Dan White Killed Harvey Milk In 1978, But He Got Away With Murder Using The Bizarre Twinkie Defense

In the late 1970s Dan White admitted to assassinating both Harvey Milk, the first openly gay elected official in California’s history, and the Mayor of San Francisco, George Moscone. And yet, when White went on trial, he had a defense for his actions at the ready: he blamed the tragedy on Twinkies.

The roots of the 1970s gay liberation movement can be traced back to New York City. In June 1969 police officers conducted a raid on a Greenwich Village LGBT bar named the Stonewall Inn. And in response, the surrounding LGBT community began staging violent demonstrations against such police actions. These protests have come to be known as the Stonewall riots.

In 1970 San Franciscans, too, had become more visible and vocal in their promotion of gay rights. Indeed, through less violent means – including LGBT publications and parades – communities across the United States began the gay liberation movement. And soon, the Castro neighborhood became San Francisco’s nucleus for all such activity – and it is here that great strides toward equality were made.

To begin with, gay bars within The Castro had blacked-out windows so as to obscure the activities that were going on inside. In 1972, though, the Twin Peaks Tavern had installed see-through panes. A bathhouse, lesbian bars and various gay coffeehouses were established in the district during this time as well.

San Francisco also became home to the planet’s only gay softball tournament, which began in 1974. What’s more, three years later, the city staged the first queer movie festival that the world had seen. And the San Francisco Bisexual Center proved to be one of the nation’s most enduring community facilities for those who needed support and counseling.

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And 1977 saw another landmark being reached: the city had the first openly gay elected official in California: Harvey Milk. Prior to his election, Milk had lived much of his life keeping his sexuality a secret. He’d had homosexual desires as a teenager but had swept them under the rug. According to The Attic, he used to tell friends, “I can’t let it out; it would kill my parents.”

So, for years, Milk hid his personal relationships from his loved ones and co-workers. After studying mathematics and then going to New York State College for Teachers, Milk joined the U.S. Navy in the midst of the Korean War. He was a junior lieutenant by the time left the service in 1955.

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Come 1956 Milk had returned to New York, and it was there that he encountered Joe Campbell. The men first crossed paths at a beach in Queens that had become a hotspot in the gay scene. Milk was smitten with Campbell, and they stayed together for nearly six years.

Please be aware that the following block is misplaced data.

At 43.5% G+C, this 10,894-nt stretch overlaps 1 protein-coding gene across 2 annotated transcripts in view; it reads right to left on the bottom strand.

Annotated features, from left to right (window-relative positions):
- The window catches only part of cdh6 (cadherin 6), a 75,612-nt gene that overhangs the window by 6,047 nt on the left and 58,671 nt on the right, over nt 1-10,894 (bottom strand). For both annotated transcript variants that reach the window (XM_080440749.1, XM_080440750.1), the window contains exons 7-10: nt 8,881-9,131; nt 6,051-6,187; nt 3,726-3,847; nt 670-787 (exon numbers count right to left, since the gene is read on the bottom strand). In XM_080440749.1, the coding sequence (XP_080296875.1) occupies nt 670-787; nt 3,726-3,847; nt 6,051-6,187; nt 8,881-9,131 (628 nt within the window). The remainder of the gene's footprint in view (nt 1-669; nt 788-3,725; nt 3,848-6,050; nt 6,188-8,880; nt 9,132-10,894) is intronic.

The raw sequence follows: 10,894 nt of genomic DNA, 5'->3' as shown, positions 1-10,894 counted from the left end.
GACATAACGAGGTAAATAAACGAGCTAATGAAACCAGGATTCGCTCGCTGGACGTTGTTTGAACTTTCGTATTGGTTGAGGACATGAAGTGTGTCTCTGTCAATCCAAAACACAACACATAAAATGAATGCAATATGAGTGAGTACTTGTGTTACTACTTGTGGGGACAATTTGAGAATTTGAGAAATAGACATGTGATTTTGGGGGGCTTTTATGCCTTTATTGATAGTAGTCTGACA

Of course, Milk’s relationship with Campbell – and his next one – took place behind closed doors. And when Milk fell for Craig Rodwell, he once again showered his partner with love and affection. But things between them turned sour when Rodwell became part of a New York gay-rights group. After Rodwell was subsequently arrested, Milk broke things off.

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Soon, however, Milk would start to let down his own guard. It all began when he and his next beau, Jack Galen McKinley, met in 1964 while working on the Republican presidential bid. Five years later, the pair would move to San Francisco while McKinley worked on a production of Hair.

When work drew McKinley back to New York, though, Milk opted to end the relationship and stay behind. He enjoyed living in San Francisco too much to leave, after all. Milk subsequently began to grow out his hair, despite his employers’ complaints about his new appearance. Clearly, conservative ideology had begun to lose its hold on Milk.

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Soon, Milk would present his new set of beliefs on a bigger stage. First, though, he met his next boyfriend, Scott Smith, with whom he established a camera shop in the heart of The Castro in 1973. Later that year, a local government worker breezed into the store and demanded that Milk pay an outstanding deposit of $100.

This made Milk so livid that he yelled at the bureaucrat. And he went on to make numerous protestations to local government offices – to the point where they agreed to lower the fee in question to $30. Back at his camera store, Milk became further incensed by government policy after a teacher asked to loan a projector from him as their school didn’t have one that worked.

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Then came Watergate. The scandal erupted when it was revealed that President Nixon’s administration had been involved in a cover-up of a burglary at the Democratic National Committee. When the Watergate hearings took place in May, 1973, Milk’s pals had to stop him from smashing up the TV as Attorney General John N. Mitchell responded “I don’t recall” to question after question.